Tree House.

The Minister's Tree House (Closed)

Field review by the editors.

Crossville, Tennessee

In the early 1990s, landscaper Horace Burgess bought some wooded land on the outskirts of Crossville, Tennessee. One of the bigger trees, next to a dirt road, caught his eye. He decided to build the world's largest tree house in its branches.

But Horace had a job and a family. After spending a couple of years on the project, he ran out of lumber and enthusiasm.

"Then I turned my life over to God," Horace recalled. "And the spirit of God said, 'If you build Me a tree house, I'll never let you run out of material.'"

God doesn't make housing offers every day. Horace got himself ordained as a minister and went back to work. God showed Horace what the tree house would look like ("It was like a vision") but didn't tell Horace how big it would be. "If He had," Horace said, "I would've tried to talk Him out of it."

Eleven years of labor later, Horace had what he'd originally wanted: the largest tree house in the world. It spreads across not one, but seven big trees that grow through its floors and out of its windows. It soars 100 feet into the sky. Built without blueprints, its dimensions are a mystery even to Horace, who guesses that it covers around 10,000 square feet.

The Minister.

News of Horace's project spread quickly among local churches. Even before he was finished, people began showing up to climb it. They were trespassing then, and they're trespassing now, but Horace has never had the heart to turn them away. Thousands of uninvited people have visited the tree house over the years, with God as their only lifeguard; Horace is rarely around (he still works full-time as a landscaper).

"I built it for God, and God watches over it," Horace said. "He's protected everyone for all these years."


God has His hands full.

When we visited, kids, teenagers -- even some older people -- were careening through the tree house, climbing its walls, walking on its roofs. The constant clomp clomp clomp of running feet on distant floors, and the disembodied cries of Where are you? I'm over here! Follow my voice! made it seem more like a fun house than a tree house. Horace was distracted during our visit by unseen crashes ("Is everybody all right?" he'd yell) or when he saw a visitor in a precarious spot ("You realize that if you do fall, you will die").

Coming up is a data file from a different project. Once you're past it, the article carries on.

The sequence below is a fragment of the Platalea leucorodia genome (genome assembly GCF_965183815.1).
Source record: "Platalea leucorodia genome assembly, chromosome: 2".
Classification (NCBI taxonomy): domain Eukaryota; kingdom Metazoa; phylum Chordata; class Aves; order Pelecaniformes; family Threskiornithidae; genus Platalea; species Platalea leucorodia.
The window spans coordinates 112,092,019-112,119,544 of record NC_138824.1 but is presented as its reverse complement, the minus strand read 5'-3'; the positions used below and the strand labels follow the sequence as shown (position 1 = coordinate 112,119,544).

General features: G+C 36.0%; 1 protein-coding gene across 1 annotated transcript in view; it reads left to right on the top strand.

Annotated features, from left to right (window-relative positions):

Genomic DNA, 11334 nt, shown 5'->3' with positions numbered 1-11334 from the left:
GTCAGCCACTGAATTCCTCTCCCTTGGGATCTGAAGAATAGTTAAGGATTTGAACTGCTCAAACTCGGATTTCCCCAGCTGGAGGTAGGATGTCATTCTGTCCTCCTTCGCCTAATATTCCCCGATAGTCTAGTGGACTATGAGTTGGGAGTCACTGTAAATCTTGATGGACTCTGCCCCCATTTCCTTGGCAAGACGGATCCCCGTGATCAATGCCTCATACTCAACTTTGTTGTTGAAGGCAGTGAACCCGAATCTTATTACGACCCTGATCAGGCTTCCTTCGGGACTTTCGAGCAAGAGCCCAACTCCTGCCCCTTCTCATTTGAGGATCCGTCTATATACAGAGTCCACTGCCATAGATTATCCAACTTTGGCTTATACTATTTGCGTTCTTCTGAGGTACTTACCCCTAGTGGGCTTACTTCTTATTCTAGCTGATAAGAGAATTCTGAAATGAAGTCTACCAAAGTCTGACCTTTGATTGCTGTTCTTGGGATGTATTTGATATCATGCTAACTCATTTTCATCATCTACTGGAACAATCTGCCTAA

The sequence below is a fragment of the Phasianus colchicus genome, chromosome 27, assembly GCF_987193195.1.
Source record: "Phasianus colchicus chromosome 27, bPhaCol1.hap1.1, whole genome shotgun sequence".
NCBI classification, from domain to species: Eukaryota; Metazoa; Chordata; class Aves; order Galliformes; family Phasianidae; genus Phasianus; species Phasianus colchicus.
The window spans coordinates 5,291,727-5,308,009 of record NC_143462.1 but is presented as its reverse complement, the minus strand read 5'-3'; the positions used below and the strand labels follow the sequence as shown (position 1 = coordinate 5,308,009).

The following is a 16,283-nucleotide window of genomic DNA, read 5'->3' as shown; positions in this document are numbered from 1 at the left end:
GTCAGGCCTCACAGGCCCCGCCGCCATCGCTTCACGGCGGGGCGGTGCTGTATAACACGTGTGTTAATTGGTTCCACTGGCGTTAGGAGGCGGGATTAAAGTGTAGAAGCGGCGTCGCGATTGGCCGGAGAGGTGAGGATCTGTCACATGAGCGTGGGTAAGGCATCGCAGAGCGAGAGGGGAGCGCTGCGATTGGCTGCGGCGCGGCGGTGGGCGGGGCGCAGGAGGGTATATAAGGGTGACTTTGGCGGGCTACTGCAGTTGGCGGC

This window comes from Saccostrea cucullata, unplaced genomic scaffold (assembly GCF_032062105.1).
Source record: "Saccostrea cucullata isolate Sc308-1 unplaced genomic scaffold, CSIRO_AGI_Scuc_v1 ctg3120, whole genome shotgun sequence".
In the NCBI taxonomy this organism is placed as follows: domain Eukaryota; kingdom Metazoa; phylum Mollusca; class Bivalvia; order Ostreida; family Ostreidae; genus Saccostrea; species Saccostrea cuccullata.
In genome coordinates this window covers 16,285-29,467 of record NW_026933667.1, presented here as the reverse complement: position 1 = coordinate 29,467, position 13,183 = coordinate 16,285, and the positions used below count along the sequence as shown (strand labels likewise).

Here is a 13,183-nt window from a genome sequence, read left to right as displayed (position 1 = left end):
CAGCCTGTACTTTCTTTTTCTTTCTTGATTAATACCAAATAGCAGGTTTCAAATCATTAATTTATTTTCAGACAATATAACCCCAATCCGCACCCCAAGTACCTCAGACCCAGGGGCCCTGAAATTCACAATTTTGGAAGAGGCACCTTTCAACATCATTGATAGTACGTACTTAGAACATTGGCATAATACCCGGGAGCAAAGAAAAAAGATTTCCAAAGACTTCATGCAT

Visitors have done far worse to the tree house than they have to themselves. Since Horace stopped new construction in 2004, nearly every square foot of the structure has been vandalized with graffiti, some of it praising God and Jesus ("I don't know how to take that," Horace said). Flooring has been ripped out, windows smashed, furniture hurled from balconies. "I have to remind myself that it is a tree house," said Horace, who feels that it somehow triggers people to act like horrid eight-year-olds. "That's why I've never prosecuted anyone for bustin' the stuff up."

Bible and basketball hoop.

Although musty and occasionally littered with leaves, the tree house is built solid -- like a real house -- so visitors often don't realize that they're several stories in the air.

Stairs wind up and down, leading to dozens of now-empty rooms. There's a chapel with a basketball hoop (Horace encourages physical fitness) and a belfry only accessible by an outdoor ladder. Horace showed us secret passages that hadn't yet been discovered (and destroyed) and the tower view of his flower garden, which he's trimmed into a Christian cross, an American flag, and a big name: "Jesus." "When you see Jesus in the garden," said Horace with a smile, "the preacher don't have to preach."

Upper level barbecue.

Horace is remarkably forgiving, but even he has his limits. The tree house, although still open, is now watched 24/7 to prevent any further destruction. Horace plans to build a Welcome Booth where all visitors will sign waivers so that they no longer have to trespass. The long-delayed Phase 2 of the tree house will include an elevator, power, plumbing, heat in the winter, and a fitness-testing "Stairway to Heaven" that will twist all the way up to the belfry.

"It's only started, really," Horace said of the tree house. "I want to go back and finish what it looks like in my head."

Update: The treehouse has been closed by the Tennessee Fire Marshall, who says that it's a tourist attraction and therefore must conform to state building codes. Horace says that it's a treehouse, and there are no codes for a treehouse. Although it proved to be well-built despite the footfalls of thousands of visitors over 20 years, the gate to its driveway has been locked.

Also see: Face of the Creator | Earthly Codes

The Minister's Tree House

I-40 exit 320. Turn north onto Hwy 298, then make an immediate right at the stoplight onto Cook Rd. Drive almost a mile. As the road takes a sharp right, instead make a sharp left onto Beehive Lane. Drive about a half-mile. The pavement will end, but keep driving. You'll see the tree house ahead and to the right. Remember that when you visit, you will be trespassing, and that the treehouse is not a funhouse. There are no safety precautions. You visit at your own risk.
Closed by the Tennessee Fire Marshall.

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